Is the title of that piece meant to be rhetorical? Is porn now sex ed? Was it something different before? And if this is about abstinence only sex ed in the United States, why does she use a British survey.

    I’m confused as to what this piece is about.

    Peggy Orenstein, a contributing writer for The New York Times Magazine, is the author, most recently, of “Girls and Sex: Navigating the Complicated New Landscape,” from which this essay is adapted.

    Never mind. Now I see that it is my questions that are rhetorical.Report

    • Avatar Kazzy in reply to j r
      Ignored
      says:

      I thought the answer was rather obvious: when schools and parents voluntarily recuse themselves from certain conversations, the kids will just have them elsewhere without adult guidance. This isn’t a difficult concept and yet the number of teachers and parents who ignore or defy it — with sex or other topics — is astounding.Report

      • Avatar j r in reply to Kazzy
        Ignored
        says:

        My confusion was why this was being linked to porn and abstinence-only education as opposed to being recognized as the case since time immemorial. I was less confused when I saw that the author was selling a book.Report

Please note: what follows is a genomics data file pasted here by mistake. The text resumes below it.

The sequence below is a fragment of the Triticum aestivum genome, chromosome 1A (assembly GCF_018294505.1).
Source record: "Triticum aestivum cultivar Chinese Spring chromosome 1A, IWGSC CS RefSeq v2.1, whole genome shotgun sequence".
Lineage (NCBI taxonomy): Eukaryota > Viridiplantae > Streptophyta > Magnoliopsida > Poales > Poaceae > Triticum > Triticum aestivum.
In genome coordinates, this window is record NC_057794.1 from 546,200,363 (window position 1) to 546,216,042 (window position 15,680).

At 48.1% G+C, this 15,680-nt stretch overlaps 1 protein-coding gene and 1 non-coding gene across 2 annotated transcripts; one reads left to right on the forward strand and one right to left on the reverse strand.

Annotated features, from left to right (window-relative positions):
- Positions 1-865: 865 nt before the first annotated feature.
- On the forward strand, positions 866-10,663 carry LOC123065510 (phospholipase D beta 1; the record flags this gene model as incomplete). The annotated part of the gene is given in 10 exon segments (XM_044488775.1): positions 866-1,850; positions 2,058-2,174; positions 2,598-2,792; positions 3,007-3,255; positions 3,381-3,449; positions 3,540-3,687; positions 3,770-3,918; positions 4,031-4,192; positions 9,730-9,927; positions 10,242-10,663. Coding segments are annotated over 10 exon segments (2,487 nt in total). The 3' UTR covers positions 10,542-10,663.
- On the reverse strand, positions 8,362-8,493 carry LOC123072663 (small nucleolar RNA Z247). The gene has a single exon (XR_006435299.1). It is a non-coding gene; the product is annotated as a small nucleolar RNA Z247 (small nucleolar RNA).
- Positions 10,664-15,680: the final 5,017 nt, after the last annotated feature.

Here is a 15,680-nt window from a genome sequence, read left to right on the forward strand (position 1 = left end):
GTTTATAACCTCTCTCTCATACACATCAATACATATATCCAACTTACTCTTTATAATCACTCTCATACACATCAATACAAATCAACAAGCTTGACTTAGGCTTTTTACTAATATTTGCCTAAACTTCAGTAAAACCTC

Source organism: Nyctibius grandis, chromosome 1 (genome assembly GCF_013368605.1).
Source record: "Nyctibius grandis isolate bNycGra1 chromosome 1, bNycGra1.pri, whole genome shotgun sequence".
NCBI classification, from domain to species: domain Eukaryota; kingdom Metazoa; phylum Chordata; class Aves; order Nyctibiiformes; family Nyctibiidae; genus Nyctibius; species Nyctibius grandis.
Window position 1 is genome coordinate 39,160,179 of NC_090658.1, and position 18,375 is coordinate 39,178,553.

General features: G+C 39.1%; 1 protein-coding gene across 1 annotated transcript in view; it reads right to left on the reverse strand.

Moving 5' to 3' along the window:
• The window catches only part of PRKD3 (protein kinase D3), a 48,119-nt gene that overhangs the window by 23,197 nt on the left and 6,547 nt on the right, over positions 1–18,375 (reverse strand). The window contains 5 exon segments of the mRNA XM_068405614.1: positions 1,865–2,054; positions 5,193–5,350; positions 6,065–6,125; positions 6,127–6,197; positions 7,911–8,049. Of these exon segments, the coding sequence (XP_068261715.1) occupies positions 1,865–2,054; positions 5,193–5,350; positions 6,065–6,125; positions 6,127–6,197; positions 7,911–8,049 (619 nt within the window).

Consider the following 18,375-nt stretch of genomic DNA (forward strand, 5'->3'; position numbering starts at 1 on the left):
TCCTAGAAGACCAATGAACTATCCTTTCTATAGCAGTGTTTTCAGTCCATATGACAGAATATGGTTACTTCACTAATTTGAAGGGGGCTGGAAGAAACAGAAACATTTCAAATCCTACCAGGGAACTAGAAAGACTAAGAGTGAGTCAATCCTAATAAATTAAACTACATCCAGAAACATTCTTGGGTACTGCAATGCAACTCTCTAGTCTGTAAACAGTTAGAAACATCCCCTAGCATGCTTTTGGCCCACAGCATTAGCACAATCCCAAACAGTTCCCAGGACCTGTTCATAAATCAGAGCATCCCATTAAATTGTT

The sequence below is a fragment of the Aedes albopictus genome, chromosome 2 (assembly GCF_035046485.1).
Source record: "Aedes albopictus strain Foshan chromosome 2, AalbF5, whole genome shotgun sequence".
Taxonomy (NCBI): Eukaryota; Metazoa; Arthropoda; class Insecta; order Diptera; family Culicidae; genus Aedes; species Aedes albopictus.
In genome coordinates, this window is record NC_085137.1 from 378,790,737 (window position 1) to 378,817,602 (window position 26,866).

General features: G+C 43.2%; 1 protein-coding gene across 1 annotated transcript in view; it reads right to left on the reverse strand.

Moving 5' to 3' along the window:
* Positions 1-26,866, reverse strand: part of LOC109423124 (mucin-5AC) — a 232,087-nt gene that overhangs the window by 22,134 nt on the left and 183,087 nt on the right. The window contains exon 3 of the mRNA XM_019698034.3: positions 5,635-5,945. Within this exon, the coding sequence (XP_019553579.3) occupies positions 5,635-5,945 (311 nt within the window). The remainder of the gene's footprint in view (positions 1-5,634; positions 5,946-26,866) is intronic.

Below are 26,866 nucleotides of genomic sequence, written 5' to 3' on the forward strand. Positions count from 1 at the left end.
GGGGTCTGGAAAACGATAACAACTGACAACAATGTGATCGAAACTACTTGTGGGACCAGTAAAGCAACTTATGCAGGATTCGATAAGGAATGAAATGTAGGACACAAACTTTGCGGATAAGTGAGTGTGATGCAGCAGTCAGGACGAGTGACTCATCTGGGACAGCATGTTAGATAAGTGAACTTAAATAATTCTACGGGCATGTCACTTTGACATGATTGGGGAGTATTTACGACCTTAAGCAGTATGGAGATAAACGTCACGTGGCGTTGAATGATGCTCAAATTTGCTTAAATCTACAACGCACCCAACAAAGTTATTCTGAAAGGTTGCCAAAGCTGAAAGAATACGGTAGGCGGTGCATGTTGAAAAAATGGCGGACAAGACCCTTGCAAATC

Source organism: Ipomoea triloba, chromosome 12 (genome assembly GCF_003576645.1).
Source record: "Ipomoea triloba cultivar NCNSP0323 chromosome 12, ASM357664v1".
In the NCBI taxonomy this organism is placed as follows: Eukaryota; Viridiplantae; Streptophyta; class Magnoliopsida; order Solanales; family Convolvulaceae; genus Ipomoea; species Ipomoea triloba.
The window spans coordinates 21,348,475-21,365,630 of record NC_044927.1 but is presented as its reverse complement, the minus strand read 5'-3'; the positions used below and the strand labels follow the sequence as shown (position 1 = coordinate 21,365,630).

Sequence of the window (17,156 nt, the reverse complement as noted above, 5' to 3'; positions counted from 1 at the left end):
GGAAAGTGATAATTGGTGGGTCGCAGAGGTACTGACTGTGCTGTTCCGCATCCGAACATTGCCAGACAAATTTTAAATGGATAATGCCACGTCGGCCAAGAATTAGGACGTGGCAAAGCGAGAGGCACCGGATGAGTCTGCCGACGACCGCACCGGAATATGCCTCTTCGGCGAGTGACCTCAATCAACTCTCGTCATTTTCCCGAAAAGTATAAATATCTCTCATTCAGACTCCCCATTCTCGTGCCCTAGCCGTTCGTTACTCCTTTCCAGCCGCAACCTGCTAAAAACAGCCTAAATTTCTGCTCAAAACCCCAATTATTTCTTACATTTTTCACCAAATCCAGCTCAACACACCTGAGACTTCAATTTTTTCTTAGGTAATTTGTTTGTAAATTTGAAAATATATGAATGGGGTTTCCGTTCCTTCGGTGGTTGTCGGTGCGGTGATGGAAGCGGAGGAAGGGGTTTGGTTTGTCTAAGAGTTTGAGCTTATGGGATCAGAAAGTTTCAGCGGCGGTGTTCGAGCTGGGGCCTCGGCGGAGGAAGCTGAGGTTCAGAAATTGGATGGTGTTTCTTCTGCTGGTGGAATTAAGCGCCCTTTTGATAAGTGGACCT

• Avatar Kazzy in reply to j r
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          says:

          Have teens always looked to porn though? Or just always lookes beyond what adults offered them?Report

          • Avatar j r in reply to Kazzy
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            says:

            As long as porn has existed as something that teens could reliably get access to, I’m guessing that the answer is yes. And I’m guessing that it’s yes, whether or not those teens had good sex ed schooling or open parenting.

            And I don’t mean that all teens do it, but whether they do or not isn’t all that dependent on those factors. One of the biggest set of lies that we consistently tell ourselves is that every decision we !ake with regards to kids has some deep and lasting implication.Report

          • Avatar LeeEsq in reply to Kazzy
            Ignored
            says:

            People used to look at medical manuals as pornography in more censorious times. Humans started creating pornographic art as soon as we figured out how to paint and sculpt. So the answer is that humans always looked at pornography when available.Report